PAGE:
Teams across the league feel that Mahomes has a lot of upside. He has elite arm strength with some other special traits. Watson also has a lot of athletic upside with a good skill set and great intangibles. Trubisky played well in his one year as a starter, so he could improve after gaining more experience.

Kaaya and Trubisky have upside to develop. Webb is pretty much tapped out athletically, and what you saw at California is what you will get in the NFL.

NFL prototype: Cam Newton, Panthers
  1. DeShone Kizer
  2. Deshaun Watson
  3. Pat Mahomes
  4. Mitch Trubisky
  5. Davis Webb
  6. Brad Kaaya

Recap: Mobility is becoming a more sought after attribute for quarterbacks in the NFL. Some of the league’s talented top young quarterbacks, Andrew Luck, Blake Bortles and Russell Wilson all have mobility. They aren’t statues in the pocket like Tom Brady or Peyton Manning. The top four of the quarterbacks in this group all have above-average mobility for the NFL.

Kizer has mobility and athleticism to hurt defenses with his feet. He also is tough to sack because of his size, and that leads to him being tough to tackle in the open field when he takes off and runs.

Watson also has very good mobility. He can pick up yards on the ground plud also scramble in the pocket. Mahomes is a good athlete, and he made a ton of plays after scrambling out of the pocket. Mahomes can buy time and also could hurt NFL defenses with his feet. He was excellent at passing on the run for Texas Tech.

Trubisky is underrated for his mobility. He can extend plays with his feet, and he also showed the ability to pick up yards on the ground when all of his receivers were covered. Trubisky isn’t big enough in the pocket to fight off sacks, but he has some quick feet and sneaky athleticism.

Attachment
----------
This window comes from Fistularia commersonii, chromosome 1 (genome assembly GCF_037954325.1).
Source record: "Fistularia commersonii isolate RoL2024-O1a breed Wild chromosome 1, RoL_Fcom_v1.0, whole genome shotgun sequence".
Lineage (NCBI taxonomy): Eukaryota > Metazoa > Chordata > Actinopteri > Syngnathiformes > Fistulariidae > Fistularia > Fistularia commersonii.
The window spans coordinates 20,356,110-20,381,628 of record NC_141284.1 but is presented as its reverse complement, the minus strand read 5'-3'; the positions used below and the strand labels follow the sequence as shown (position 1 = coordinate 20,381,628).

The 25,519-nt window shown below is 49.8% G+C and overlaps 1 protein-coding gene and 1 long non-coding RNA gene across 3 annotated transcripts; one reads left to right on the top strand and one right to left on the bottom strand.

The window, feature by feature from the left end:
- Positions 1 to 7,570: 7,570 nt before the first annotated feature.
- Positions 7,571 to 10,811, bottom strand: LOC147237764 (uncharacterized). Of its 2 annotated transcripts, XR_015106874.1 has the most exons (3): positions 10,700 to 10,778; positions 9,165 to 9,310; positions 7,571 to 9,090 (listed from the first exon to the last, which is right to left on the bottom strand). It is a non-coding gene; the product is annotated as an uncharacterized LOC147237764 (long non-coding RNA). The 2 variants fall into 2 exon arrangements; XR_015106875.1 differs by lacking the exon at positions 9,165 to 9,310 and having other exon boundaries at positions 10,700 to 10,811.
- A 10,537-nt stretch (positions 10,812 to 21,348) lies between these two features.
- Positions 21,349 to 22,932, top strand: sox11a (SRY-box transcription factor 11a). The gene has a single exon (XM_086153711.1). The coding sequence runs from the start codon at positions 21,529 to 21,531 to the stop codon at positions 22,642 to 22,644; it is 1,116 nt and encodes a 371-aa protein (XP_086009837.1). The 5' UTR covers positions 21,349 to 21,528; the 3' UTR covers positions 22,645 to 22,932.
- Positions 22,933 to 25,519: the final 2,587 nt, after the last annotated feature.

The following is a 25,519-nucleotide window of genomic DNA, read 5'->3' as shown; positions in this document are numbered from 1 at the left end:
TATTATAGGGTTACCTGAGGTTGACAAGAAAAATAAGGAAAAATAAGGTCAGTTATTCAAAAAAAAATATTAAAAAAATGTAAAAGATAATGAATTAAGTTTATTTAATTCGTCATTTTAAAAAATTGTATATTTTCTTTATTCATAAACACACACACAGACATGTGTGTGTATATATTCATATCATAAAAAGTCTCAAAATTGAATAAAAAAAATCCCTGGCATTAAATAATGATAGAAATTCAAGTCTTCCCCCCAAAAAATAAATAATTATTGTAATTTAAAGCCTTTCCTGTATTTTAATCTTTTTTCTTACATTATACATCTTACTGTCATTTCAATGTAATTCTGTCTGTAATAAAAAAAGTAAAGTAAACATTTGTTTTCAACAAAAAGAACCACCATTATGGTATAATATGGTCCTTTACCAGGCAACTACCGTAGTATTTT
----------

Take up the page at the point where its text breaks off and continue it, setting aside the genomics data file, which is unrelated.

Webb had some ability to move around and did run some at California last year.

Kaaya has a crippling lack of mobility. He isn’t a bad athlete, but he is a statue in the pocket. He doesn’t move to buy time and often just freezes in the backfield with zero effort to avoid sacks. His field-vision issues and lack of mobility combined to lead Kaaya to taking a ton of sacks last year. Kaaya’s lack of mobility is a huge hinderance to his overall play.

NFL prototype: Drew Brees, Saints
  1. Deshaun Watson
  2. Pat Mahomes
  3. Mitch Trubisky
  4. DeShone Kizer
  5. Davis Webb
  6. Brad Kaaya

Recap: The only quarterback with questionable intangibles is Kaaya. NFL teams have said that Kaaya was focused on his draft standing during his final season rather than keeping his attention on the next opponent and winning that game. Multiple team sources say they question Kaaya’s lack of leadership skills for the NFL.

Teams feel that Watson’s intangibles are excellent. They say he is known for being exceptional as a person with character, work ethic, dedication, and leading by example. He isn’t the most vocal quarterback, similar to Marcus Mariota, but Watson is a leader who will be a positive presence in the locker room.

At the combine interviews, teams loved Mahomes. They feel he will be a leader of men in an NFL locker room. They liked his character and dedication.

Overall, Trubisky, Webb and Kizer were said to have quality intangibles from team sources.